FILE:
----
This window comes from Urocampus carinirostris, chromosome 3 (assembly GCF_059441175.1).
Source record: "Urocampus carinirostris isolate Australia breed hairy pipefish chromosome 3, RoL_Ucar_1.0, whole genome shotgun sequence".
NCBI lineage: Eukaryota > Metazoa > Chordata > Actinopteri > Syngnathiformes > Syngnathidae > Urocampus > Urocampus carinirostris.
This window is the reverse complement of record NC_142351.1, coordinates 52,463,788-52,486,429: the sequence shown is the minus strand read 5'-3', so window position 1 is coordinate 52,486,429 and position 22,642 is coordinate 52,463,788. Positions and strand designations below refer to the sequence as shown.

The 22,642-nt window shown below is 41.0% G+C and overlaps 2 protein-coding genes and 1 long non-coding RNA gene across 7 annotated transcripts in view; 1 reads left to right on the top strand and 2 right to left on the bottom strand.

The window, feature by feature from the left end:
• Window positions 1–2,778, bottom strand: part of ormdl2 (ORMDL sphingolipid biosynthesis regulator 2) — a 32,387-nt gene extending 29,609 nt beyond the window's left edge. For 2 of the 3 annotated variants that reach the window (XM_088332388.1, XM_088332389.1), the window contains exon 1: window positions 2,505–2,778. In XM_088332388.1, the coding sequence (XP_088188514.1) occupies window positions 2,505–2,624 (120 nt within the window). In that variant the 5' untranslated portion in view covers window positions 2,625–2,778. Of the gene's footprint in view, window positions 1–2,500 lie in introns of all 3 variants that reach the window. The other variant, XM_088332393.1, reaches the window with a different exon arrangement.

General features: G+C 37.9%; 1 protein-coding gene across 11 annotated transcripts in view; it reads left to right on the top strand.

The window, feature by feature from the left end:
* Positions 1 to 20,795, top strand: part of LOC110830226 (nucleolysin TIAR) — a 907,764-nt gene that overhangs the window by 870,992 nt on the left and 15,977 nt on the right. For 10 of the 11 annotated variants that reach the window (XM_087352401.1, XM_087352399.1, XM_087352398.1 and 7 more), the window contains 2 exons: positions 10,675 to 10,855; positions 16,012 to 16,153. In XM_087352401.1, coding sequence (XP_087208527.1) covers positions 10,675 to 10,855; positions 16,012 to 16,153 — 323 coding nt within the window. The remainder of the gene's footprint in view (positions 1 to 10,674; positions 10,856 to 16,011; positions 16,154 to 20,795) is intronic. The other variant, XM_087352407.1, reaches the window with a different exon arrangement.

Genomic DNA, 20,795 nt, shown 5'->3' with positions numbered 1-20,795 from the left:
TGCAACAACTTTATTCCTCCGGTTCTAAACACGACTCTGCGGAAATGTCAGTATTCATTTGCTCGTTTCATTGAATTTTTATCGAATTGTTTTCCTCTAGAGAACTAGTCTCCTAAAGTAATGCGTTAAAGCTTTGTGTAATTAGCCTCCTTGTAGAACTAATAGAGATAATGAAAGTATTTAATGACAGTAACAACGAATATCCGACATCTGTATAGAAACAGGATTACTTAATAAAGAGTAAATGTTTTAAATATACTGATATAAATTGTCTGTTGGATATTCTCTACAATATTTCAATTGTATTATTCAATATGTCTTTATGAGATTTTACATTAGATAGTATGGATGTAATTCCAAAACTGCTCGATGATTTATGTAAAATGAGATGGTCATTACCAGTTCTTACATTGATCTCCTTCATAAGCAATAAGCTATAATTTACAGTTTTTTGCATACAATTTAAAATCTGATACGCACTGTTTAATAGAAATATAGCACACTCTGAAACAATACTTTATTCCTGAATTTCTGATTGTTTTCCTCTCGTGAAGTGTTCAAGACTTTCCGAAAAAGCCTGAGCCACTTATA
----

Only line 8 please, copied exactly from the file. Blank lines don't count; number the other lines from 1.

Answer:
General features: G+C 37.9%; 1 protein-coding gene across 11 annotated transcripts in view; it reads left to right on the top strand.